One last short post, just to give a bit of significant news in the world of cycling.
It is significant in that it boosts the efforts of the biological passport even further, and it is significant because it follows on from a series of posts we did just over a month ago on the biological passort, its scientific and legal issues.
That news is that Tadej Valjavec has been banned for two years on the basis of the athlete biological passport system. The ban is an overturning of an earlier Slovenian decision to clear the rider.
Some articles summarizing the Valjavec ruling can be found here and here, and they explain how the passport has received yet another boost as a result of this decision. This follows on from the CAS decisions to uphold the ban of Pietro Caucchioli and to overturn a CONI decision to exonerate Franco Pellizotti in early March. The second decision in particular was significant, because CAS ruled against the Italian federation that had cleared Pellizotti despite biological passport figures that were deemed suspicious.
The same has now happened for Valjevic – he was initially cleared by the Olympic Committee of Slovenia, on the basis that he argued that his suspicious values (strikes, as we called them in our series) were the result of an ulcer. His case was apparently very well presented, with some serious “heavy-weight” experts arguing it out before the CAS. This was therefore the most stringent legal test of the passport to date – we discussed in our articles the legal issues, and the chances of “false strikes” against riders. Valjevic tested that system to its limit, and it came out stronger, and that’s a great step forward for the passport system.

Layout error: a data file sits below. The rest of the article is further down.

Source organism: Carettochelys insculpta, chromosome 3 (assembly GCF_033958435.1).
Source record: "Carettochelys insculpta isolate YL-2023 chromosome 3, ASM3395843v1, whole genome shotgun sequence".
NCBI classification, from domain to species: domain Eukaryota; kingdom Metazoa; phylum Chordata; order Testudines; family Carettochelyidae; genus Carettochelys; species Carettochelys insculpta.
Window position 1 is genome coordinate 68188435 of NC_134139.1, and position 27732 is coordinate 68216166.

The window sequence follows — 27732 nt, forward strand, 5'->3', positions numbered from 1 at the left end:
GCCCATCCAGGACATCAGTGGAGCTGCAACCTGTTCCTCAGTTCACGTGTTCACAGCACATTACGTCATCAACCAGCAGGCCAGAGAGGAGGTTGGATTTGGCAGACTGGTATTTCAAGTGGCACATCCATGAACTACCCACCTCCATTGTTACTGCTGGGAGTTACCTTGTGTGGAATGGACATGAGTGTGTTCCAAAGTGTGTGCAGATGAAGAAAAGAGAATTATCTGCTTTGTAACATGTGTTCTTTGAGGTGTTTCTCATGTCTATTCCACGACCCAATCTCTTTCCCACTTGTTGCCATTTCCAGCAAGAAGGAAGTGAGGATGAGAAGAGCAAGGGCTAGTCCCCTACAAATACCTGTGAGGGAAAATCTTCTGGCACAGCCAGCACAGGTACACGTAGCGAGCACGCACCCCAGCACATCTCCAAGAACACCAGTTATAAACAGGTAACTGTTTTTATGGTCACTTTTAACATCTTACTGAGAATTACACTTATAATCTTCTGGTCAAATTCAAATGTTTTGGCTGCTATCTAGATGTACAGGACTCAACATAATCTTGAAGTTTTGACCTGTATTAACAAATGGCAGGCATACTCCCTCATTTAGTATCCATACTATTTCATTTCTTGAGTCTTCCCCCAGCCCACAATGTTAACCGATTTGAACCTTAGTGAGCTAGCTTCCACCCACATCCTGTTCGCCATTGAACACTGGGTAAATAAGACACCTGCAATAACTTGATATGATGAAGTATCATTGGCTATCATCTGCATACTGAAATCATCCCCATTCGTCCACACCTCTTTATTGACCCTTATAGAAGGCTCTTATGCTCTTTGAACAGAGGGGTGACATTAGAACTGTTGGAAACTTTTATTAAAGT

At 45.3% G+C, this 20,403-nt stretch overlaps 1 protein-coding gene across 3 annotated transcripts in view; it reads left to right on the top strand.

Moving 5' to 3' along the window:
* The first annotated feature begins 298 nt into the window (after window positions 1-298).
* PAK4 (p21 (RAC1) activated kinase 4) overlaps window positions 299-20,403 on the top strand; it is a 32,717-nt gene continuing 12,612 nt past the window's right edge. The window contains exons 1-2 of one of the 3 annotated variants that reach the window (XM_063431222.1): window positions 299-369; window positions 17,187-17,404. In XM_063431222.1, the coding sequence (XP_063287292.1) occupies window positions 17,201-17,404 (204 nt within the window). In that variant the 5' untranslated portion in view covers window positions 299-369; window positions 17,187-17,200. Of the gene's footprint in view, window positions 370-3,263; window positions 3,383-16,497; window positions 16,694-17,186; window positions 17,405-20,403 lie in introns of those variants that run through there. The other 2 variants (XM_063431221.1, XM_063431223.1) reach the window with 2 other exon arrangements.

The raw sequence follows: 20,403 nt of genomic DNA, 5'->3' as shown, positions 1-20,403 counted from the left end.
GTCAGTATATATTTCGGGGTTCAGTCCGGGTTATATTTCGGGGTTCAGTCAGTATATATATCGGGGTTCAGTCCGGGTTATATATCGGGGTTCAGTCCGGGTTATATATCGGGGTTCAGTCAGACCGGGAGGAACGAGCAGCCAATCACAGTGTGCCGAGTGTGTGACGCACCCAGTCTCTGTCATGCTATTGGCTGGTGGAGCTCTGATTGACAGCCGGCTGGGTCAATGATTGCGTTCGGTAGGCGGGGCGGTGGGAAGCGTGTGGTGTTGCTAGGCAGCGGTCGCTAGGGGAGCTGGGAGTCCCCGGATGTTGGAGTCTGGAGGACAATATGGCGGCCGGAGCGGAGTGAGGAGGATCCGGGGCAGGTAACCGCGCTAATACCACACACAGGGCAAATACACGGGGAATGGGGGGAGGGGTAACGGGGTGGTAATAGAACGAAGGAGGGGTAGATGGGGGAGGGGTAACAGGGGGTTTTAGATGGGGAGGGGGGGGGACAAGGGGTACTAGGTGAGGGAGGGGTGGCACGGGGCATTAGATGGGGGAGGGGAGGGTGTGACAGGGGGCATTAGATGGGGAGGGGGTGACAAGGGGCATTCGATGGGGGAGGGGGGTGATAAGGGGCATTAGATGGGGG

CAS said in a statement that “The CAS has set aside the decision of the OCS to exonerate the athlete from any doping offense and has imposed a two-year ban on him starting on 20 January 2011, as well as the disqualification of all his results obtained between 19 April and 30 September 2009 and a fine of EUR 52’500“.
Every one of these cases strengthens the legal basis and adds momentum and “clout” to the biological passport system. CAS used the precedent set in the Caucchioli and Pellizotti cases to make this ruling, and further cases like this are likely.
Our articles on bio passport, which include some great discussion, including inputs from those scientists who are actually responsible for the passport’s creation and implementation (for which we are enormously honoured) can be found linked below (Under “See Also”).
All in all, the passport may not be perfect, and yes, athletes will micro-dose and get away with doping, but as we showed (in Part 2 of the series), it’s making a difference. And now the CAS are supporting that effort and adding weight to it.
That’s all, see you after Easter